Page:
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Experts sceptic about opposition leader’s motion on financial aid to Ukraine

February 06, 2014, 14:38 UTC+3 KIEV
The International Monetary Fund (IMF) did not deny that it could provide a loan to Ukraine, though experts seem sceptic about that
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Ukrainian opposition leaders with the head of EU diplomacy Catherine Ashton

Ukrainian opposition leaders with the head of EU diplomacy Catherine Ashton

© EPA/ANDREW KRAVCHENKO / POOL

KIEV, February 06. /ITAR-TASS/. Local experts express scepticism about a preliminary agreement by one of the leaders of Ukraine’s opposition Arseny Yatsenyuk on the West’s readiness to provide $15 billion to Ukraine.

Director of International Programmes at the Razumkov Centre for Economic and Political Studies Vassily Yurchishin said, “I agree taht Yatsenyuk has held talks in Munich over financial support.”

“Earlier, the International Monetary Fund (IMF) did not deny that it could provide a loan to Ukraine if the country complied with certain conditions,” the expert said.

“If there are any agreements, they can be considered nominal. It is early to talk about any concrete plans. Moreover, the situation in the world is changing every day,” he added.

Another expert, famous economist, member of the Entrepreneurship Council at the Ukrainian government Viktor Lisitsky said Yatsenyuk’s statement “is unsubstantial because either European or American politicians said nothing”.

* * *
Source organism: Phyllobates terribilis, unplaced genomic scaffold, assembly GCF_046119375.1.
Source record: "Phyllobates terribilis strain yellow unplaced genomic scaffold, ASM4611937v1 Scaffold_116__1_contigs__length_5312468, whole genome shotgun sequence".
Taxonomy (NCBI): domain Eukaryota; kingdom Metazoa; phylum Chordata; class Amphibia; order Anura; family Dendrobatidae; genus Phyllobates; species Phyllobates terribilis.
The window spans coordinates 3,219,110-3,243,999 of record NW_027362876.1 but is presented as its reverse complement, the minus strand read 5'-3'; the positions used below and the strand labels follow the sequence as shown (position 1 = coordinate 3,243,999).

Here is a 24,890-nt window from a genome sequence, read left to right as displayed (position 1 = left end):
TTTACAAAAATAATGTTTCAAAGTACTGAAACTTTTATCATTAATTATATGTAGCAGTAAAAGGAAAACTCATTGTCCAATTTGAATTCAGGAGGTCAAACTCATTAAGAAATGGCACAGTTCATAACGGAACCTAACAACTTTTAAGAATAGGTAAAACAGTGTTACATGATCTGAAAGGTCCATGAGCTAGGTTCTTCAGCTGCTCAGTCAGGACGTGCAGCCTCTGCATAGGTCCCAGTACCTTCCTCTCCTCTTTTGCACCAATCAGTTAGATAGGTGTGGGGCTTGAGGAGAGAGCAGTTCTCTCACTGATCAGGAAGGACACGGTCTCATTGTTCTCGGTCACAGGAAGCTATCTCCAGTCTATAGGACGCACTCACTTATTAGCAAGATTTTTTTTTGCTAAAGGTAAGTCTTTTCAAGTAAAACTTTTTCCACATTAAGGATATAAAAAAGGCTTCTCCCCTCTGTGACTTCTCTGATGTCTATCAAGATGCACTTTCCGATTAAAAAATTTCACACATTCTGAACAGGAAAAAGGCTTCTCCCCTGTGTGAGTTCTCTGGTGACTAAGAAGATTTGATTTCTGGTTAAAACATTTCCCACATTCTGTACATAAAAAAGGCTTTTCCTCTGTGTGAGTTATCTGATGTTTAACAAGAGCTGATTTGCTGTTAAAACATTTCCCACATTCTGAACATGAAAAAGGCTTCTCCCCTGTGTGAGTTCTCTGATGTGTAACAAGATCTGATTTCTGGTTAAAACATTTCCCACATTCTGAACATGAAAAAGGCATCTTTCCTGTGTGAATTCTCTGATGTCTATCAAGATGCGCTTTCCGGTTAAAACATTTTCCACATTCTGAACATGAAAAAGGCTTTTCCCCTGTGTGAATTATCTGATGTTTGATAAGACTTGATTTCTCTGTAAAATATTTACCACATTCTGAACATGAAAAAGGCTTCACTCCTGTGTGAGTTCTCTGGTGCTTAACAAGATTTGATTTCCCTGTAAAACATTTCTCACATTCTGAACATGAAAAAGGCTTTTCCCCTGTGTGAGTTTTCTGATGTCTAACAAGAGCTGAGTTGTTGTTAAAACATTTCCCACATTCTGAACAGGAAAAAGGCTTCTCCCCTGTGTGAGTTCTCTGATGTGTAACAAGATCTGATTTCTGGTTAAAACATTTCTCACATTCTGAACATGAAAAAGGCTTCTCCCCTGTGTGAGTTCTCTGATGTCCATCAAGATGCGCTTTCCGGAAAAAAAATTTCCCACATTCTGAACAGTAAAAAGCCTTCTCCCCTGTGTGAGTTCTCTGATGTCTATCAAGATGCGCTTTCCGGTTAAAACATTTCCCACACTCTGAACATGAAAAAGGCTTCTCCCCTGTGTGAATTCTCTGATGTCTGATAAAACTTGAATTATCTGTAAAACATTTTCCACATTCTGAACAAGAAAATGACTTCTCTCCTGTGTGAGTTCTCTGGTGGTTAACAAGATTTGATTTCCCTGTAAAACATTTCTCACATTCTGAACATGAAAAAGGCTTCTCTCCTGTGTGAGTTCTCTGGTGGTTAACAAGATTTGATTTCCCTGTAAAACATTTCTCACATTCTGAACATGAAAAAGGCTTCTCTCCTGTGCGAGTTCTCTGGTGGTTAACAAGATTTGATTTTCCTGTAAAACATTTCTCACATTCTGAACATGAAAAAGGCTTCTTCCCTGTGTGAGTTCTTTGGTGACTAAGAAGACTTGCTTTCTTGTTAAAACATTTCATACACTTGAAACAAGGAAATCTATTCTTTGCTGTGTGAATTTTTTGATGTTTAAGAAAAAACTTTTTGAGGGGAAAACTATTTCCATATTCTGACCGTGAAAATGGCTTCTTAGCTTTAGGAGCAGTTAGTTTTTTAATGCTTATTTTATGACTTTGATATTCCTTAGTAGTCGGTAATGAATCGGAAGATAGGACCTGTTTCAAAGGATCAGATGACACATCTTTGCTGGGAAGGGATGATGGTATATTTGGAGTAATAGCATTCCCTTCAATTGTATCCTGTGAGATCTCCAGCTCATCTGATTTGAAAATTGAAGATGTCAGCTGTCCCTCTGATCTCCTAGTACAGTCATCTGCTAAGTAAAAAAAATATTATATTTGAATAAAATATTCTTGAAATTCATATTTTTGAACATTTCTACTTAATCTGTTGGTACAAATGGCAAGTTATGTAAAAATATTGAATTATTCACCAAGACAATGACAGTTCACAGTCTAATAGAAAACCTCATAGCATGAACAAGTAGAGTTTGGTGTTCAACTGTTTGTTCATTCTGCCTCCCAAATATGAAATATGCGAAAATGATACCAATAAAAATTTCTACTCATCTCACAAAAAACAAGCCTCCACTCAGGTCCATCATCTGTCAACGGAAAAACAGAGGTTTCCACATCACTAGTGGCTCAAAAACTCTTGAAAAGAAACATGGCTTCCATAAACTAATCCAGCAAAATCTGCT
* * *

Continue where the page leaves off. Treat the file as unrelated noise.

EU High Representative for Foreign Affairs and Security Policy Catherine Ashton also talked about aid to Ukraine, the expert told Itar-Tass. But the EU foreign policy chief did not mention any sum or conditions, the expert added.

Statements by the European Central Bank head, or the EU finance minister, or commissioners for financial institutions, or U.S. and European politicians will give a signal for such motion, he said.

The West’s real financial support will depend “on a political team, which will be formed in Ukraine”. “If people, whom world business trusts to, come to power in Ukraine, we can hope that funding will be provided. The sum of $15 billion will be enough to stabilise the situation in the country,” Lisitsky said.

In early February upon the return from the Munich Security Conference Yatsenyuk said the United States and the European Union were ready to provide 15 billion dollars to Ukraine if a new government carried out a constitutional reform.

The funding can be provided by the International Monetary Fund and the World Bank. Macro-financial assistance can be provided by the European Union, the European Investment Bank, private investors from the EU and the U.S. “We believe that the minimal sum needed for us is $15 billion,” Yatsenyuk said.

In the meantime, Ashton’s spokeswoman Maya Kocijancic said there was no concrete plan to render financial aid to Ukraine.

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